“When all Israel saw that the king would not listen to them, the people answered the king.
‘What share do we have in King David?
We have no inheritance in the son of Jesse.
Each of you to your tents, O Israel!
Look now to your own house, King David.’
So all Israel departed to their tents. King Rehoboam ruled over the Israelites who were living in the cities of Judah. When King Rehoboam sent Hadoram, who was his taskmaster over the forced labor, the Israelites stoned him to death. King Rehoboam hurriedly mounted his chariot to flee to Jerusalem. Thus Israel has been in rebellion against the house of David to this day.”
Once again, this is based almost word for word on 1 Kings, chapter 12. When the people of Israel heard King Rehoboam, they responded that he was not listening to them. They would have nothing to do with King David, the son of Jesse. Israel would go to its tents and not with the house of David. However, King Rehoboam was still in charge of the Israelites who lived in Judah. However, when he sent his taskmaster in charge of forced labor, Hadoram here and not Adoram as in 1 Kings, to Israel, they stoned him to death. Then King Rehoboam took off for Jerusalem. This split was so complete that it lasted until the writing of this biblical work as well as the book of 1 Kings. This split was never resolved.
“When King Toi of Hamath heard that King David had defeated the whole army of King Hadadezer of Zobah, King Toi sent his son Hadoram to King David, to greet him. He wanted to congratulate him because he had fought against King Hadadezer and defeated him. King Hadadezer had often been at war with King Toi. King Toi sent all sorts of articles of gold, silver, and bronze. These also King David dedicated to Yahweh, together with the silver and gold that he had carried off from all the nations, from Edom, Moab, the Ammonites, the Philistines, and Amalek.”
Once again, this biblical chronicler is following 2 Samuel, chapter 8. King Toi of northern Syria in Hamath was happy to hear that David had defeated his enemy in southern Syria, King Hadadezer. He sent his son Hadoram, although he was called Joram in the 2 Samuel story, to King David with silver, gold and bronze. All the tribute that King David got from all his victories, he dedicated to Yahweh.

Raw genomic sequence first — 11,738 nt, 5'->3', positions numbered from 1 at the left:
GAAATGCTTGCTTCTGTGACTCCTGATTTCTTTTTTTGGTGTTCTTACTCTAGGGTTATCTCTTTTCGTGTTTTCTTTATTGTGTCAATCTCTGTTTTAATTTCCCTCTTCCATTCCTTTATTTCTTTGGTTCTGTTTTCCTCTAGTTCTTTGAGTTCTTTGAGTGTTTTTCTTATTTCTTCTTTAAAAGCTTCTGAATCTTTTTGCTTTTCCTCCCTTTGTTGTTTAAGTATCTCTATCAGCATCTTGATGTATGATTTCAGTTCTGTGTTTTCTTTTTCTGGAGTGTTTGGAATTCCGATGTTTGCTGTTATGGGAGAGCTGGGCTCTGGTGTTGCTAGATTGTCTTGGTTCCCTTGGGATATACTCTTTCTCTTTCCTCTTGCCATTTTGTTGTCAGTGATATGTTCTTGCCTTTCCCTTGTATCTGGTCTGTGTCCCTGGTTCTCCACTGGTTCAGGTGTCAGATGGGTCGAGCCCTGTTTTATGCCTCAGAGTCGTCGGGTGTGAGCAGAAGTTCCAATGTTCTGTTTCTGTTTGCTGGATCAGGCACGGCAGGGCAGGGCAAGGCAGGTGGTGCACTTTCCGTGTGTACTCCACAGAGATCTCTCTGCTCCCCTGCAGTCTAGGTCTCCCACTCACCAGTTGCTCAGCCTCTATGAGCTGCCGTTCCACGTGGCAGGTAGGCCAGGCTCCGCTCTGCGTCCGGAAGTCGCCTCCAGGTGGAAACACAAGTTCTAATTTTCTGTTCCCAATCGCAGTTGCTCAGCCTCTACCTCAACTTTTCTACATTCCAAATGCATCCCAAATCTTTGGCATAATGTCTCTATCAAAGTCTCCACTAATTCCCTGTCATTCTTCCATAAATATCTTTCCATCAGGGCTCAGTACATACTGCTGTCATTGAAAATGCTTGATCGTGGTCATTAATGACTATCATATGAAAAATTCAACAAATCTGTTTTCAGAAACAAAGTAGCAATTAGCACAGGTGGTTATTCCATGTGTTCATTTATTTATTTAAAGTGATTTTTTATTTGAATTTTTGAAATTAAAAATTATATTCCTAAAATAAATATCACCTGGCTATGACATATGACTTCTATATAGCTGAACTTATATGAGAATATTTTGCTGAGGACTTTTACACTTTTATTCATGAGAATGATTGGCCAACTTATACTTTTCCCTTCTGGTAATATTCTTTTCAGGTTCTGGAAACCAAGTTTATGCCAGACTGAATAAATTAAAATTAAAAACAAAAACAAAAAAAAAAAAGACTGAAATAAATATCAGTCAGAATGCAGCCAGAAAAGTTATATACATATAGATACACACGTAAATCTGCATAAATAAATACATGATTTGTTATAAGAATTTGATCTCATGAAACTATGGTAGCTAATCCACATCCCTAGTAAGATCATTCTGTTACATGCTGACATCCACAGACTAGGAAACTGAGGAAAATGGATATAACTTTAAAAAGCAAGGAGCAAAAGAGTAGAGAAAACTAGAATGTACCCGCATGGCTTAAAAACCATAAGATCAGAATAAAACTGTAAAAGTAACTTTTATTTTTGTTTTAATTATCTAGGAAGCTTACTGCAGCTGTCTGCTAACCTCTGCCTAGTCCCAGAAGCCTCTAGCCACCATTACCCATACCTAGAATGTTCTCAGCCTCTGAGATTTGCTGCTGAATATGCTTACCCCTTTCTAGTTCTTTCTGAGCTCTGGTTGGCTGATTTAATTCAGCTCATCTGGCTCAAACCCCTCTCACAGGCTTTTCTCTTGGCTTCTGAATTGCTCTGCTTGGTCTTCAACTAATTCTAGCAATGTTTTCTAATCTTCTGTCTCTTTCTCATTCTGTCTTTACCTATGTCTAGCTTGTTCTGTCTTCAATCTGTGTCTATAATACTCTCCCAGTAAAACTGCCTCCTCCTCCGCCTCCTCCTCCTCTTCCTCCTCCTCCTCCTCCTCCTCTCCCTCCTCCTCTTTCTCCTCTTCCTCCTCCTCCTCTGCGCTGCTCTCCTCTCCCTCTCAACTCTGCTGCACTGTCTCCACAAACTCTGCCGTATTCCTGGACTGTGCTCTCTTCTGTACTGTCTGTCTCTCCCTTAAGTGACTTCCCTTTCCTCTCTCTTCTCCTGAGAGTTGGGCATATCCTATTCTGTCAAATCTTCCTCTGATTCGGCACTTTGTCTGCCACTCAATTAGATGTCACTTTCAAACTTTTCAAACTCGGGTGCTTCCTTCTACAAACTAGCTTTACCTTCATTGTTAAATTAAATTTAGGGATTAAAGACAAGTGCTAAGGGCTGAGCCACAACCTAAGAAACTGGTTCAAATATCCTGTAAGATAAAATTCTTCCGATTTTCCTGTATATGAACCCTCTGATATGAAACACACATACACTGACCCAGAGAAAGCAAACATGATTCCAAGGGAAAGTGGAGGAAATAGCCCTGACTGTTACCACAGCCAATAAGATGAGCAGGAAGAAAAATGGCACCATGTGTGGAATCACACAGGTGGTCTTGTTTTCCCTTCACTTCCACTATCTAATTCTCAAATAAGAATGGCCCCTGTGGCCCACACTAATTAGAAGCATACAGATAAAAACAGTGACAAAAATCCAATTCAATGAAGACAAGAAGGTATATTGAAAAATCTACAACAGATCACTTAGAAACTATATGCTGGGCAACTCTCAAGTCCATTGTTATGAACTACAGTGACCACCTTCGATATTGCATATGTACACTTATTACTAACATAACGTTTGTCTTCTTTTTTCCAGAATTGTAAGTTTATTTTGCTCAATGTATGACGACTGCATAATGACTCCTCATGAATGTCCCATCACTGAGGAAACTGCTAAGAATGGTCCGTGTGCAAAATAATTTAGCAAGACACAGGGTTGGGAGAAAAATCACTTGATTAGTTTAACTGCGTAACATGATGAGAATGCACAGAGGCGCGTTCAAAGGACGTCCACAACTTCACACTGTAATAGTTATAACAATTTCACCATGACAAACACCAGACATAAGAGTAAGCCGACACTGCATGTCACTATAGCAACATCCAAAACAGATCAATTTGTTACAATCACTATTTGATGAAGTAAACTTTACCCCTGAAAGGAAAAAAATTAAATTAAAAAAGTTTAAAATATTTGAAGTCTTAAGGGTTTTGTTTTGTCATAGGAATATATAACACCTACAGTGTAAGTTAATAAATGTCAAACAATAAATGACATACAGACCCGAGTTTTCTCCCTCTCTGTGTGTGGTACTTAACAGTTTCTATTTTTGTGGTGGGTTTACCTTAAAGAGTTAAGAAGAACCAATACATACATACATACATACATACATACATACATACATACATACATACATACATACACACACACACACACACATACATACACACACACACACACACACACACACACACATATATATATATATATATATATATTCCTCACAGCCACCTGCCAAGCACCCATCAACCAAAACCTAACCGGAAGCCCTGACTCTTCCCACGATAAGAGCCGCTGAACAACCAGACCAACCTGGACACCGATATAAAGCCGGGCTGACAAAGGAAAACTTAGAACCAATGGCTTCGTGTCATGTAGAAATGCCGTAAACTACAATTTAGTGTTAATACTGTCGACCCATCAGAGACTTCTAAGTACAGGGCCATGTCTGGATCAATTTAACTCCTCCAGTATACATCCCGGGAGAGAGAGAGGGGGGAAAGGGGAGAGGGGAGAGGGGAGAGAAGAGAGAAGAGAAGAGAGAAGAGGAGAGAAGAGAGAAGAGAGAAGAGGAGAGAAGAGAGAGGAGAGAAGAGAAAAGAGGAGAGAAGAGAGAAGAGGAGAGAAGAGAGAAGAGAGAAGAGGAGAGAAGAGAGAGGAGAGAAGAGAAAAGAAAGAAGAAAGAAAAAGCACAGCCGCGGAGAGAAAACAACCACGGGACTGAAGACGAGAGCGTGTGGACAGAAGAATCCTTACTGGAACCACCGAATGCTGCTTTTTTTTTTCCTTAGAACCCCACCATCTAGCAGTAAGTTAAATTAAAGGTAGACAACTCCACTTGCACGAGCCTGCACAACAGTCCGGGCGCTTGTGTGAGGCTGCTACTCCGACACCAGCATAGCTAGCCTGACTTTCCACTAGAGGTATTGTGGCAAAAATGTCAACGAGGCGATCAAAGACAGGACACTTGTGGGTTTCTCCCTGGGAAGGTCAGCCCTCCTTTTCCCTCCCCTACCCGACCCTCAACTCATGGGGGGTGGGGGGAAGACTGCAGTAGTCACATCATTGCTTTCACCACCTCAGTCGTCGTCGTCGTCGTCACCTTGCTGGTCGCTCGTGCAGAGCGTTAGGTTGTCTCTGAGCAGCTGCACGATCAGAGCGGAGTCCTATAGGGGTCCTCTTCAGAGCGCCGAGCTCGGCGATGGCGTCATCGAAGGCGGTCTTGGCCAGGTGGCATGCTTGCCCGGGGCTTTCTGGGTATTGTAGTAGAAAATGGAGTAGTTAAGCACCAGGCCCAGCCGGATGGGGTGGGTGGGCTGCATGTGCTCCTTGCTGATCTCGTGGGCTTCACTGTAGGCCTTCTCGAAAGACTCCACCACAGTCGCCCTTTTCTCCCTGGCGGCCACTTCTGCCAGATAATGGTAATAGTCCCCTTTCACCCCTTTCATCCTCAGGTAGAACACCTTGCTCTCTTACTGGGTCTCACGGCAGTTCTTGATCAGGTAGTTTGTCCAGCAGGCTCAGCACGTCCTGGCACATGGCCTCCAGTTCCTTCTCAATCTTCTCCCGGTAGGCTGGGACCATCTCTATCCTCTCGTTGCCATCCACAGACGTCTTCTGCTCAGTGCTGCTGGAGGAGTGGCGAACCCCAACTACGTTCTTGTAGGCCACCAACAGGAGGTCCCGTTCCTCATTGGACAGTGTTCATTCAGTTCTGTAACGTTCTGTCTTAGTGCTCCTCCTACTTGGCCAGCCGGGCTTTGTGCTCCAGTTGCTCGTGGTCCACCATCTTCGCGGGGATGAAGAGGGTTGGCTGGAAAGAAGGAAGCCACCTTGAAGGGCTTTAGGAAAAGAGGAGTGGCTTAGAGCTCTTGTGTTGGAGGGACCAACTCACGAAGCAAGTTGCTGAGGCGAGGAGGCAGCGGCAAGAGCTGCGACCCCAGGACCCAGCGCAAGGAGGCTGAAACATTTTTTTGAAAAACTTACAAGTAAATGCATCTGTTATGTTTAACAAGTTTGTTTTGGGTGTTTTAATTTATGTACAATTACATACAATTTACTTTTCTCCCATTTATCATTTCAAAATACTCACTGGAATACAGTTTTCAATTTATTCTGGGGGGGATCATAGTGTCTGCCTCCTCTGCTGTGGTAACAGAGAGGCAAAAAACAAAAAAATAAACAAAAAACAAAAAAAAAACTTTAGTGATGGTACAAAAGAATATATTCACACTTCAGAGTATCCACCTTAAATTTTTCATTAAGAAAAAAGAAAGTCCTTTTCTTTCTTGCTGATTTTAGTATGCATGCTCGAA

“The name of Peleg’s brother was Joktan. Joktan became the father of Almodad, Sheleph, Hazarmaveth, Jerah, Hadoram, Uzal, Diklah, Ebal, Abimael, Sheba, Ophir, Havilah, and Jobab. All these were the descendents of Joktan.”
Joktan seems important as he apparently had an Arab connection. The 13 sons of Joktan are mentioned here. 7 of them, (1) Almodad, (2) Sheleph, (3) Hazarmaveth, (4) Jerah, (5) Diklah, (6) Obal, and (7) Abimael are only mentioned here and in Genesis, chapter 10. They may be the founders of Arabian tribes or southern Arab towns. However, the other 6 names are mentioned elsewhere in the biblical literature. (8) Hadoram is the name of 2 other biblical persons. (9) Uzal is clearly in Yemen. (10) Sheba and (11) Havilah are the same names as descendents of Cush. (12) Ophir was a place of gold mines at the time of Solomon. (13) Jobab was the name of 3 other people. All these groups probably lived in the land near the Persian Gulf and the Indian Ocean. Somehow the biblical authors of 2500-3000 years ago felt that this explained the world in which they lived, their world of the Middle East and the Mediterranean. They had no idea about people in eastern Asia, India, Southern Africa, and Northern Europe or of course the Americas.